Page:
To understand what it takes to build an effective DaaS strategy today, and how the most innovative DaaS offerings will evolve going forward, you need to appreciate just how much the DaaS landscape has evolved over the last year or two. Here’s a summary of five key shifts that have taken place in this space, and what they mean for companies that already use or are considering adopting a DaaS solution.

Cloud desktops are more than just supplements for on-premises workstations

In the past, companies that relied on a DaaS platform often used cloud desktops to supplement their on-premises workstations, rather than replace them wholesale. They might have run some desktops in the cloud for backup purposes, in case an employee’s on-premise machine went down, for example. Or they may have spun up cloud desktops in the cloud that multiple users could share in order to collaborate on a project, even as each user still retained an on-premise workstation.

Today, there is evidence that more and more companies are moving toward a model where cloud desktops completely replace their on-premises machines. Overall purchases of new PCs have been flat or declining for several years, while at the same time around three-quarters of companies report plans to invest in cloud desktops, if they are not using them already. This makes sense: In an environment where more employees are working from home permanently and can use personal devices to log into cloud desktops, there is little reason for companies to continue to invest in on-premises workstations.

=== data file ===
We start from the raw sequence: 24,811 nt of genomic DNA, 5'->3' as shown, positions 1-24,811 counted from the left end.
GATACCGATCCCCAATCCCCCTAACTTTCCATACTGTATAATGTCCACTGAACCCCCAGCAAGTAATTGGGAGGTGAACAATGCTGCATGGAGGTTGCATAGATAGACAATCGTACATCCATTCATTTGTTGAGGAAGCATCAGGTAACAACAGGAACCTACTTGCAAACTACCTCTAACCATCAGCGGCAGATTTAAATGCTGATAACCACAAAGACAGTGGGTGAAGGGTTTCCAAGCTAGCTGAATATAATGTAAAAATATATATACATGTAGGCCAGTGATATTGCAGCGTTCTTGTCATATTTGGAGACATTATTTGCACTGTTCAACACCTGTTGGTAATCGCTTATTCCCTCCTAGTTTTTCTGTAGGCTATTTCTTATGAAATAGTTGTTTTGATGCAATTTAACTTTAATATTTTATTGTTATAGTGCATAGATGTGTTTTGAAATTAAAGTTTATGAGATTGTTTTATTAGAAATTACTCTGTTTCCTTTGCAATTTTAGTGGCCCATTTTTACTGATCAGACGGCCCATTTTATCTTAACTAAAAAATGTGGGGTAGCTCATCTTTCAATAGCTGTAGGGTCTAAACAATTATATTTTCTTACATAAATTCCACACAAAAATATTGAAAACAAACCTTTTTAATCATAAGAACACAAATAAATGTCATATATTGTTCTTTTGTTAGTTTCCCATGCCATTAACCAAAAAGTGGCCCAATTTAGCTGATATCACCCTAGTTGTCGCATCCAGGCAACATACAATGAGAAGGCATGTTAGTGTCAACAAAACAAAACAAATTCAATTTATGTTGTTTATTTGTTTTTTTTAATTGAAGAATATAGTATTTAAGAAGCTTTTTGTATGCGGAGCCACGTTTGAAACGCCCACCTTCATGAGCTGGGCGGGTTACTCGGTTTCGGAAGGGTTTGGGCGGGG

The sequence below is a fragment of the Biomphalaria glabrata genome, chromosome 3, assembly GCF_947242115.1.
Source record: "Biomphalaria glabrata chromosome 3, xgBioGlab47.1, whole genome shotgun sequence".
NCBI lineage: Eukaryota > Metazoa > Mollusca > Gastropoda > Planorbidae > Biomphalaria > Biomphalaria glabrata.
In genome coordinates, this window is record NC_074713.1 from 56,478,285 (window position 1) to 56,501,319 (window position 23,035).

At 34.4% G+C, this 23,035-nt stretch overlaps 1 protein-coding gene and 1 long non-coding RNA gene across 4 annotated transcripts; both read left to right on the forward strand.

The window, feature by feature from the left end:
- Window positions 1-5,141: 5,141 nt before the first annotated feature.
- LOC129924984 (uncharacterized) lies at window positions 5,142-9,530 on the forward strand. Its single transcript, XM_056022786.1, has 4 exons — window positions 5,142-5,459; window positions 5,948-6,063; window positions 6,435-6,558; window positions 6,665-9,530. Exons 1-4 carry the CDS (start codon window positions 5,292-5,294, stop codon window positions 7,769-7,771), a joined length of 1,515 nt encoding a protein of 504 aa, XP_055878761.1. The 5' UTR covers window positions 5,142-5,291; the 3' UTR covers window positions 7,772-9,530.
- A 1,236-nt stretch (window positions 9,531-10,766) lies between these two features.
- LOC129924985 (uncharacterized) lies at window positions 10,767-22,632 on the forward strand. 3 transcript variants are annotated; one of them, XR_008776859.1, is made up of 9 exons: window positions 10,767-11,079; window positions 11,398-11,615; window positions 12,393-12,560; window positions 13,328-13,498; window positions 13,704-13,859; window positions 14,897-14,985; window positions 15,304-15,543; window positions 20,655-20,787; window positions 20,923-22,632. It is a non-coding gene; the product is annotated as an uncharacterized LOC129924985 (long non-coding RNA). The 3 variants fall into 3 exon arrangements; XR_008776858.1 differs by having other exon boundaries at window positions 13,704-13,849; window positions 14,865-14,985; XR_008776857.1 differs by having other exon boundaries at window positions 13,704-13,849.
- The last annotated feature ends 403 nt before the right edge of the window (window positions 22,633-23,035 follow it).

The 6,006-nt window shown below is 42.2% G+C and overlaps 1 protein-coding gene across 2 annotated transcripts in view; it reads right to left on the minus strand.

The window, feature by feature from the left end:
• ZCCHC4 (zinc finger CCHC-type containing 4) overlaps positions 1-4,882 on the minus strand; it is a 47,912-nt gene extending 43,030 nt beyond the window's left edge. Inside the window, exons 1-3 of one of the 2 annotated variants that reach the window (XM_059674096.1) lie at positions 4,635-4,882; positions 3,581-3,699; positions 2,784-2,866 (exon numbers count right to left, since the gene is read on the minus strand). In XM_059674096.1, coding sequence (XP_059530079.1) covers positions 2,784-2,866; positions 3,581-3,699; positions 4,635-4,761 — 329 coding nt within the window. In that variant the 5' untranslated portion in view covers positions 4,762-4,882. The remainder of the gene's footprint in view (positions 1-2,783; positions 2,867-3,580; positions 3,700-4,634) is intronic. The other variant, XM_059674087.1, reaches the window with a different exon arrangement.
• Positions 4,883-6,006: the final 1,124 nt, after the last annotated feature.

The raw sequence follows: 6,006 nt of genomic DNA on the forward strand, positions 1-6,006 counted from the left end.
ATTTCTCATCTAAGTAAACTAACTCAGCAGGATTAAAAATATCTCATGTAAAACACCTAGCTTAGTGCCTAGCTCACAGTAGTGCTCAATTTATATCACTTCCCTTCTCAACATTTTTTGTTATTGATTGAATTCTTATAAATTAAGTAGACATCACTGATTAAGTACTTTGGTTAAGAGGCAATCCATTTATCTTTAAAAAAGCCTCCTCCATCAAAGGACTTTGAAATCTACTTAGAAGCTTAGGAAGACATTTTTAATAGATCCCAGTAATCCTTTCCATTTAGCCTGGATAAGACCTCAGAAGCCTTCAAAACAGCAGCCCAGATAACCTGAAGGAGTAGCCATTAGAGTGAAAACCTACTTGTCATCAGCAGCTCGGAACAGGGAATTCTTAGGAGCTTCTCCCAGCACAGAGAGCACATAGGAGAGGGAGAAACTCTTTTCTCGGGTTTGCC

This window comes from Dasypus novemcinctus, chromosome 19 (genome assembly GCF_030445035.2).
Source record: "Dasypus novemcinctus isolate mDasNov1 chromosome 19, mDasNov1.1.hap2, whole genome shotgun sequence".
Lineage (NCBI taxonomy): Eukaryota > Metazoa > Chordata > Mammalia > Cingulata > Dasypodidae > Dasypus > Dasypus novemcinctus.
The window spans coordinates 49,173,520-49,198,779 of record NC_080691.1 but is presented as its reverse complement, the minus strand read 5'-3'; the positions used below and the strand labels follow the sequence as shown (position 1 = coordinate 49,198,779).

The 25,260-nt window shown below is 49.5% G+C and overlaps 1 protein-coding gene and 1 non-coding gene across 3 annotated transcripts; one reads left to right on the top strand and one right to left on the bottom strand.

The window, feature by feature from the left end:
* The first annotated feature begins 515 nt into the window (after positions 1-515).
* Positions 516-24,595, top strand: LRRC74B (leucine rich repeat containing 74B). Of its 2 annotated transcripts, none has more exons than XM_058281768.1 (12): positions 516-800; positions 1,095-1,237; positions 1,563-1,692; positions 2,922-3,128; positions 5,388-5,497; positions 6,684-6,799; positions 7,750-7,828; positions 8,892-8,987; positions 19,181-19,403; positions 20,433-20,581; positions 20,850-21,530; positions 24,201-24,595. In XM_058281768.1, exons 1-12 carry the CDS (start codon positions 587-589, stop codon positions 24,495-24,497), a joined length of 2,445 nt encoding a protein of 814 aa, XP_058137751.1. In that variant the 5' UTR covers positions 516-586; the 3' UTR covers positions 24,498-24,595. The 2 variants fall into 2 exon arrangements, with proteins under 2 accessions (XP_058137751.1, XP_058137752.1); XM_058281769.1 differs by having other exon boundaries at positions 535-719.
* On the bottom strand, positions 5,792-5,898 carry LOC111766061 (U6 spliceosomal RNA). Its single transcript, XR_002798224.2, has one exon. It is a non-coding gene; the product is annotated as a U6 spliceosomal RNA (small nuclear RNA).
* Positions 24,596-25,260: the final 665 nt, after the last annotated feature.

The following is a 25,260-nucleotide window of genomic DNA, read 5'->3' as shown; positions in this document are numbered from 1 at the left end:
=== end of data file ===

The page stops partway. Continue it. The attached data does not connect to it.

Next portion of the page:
Even in cases where most employees are still working from an office, consolidating desktop environments in the cloud helps mitigate security risks, simplifies management and gives companies the agility to move employees to different physical locations quickly, without having to worry about moving their physical workstations.

DaaS is not just for the enterprise anymore

If you run a small business whose total number of desktops is measured in the dozens instead of the thousands, it often made less sense in the past for you to invest in a DaaS solution. Most DaaS offerings were designed for enterprises that had big budgets — not to mention large in-house IT teams that could help them roll out and manage DaaS services directly from a public cloud vendor, like Microsoft Azure or Amazon.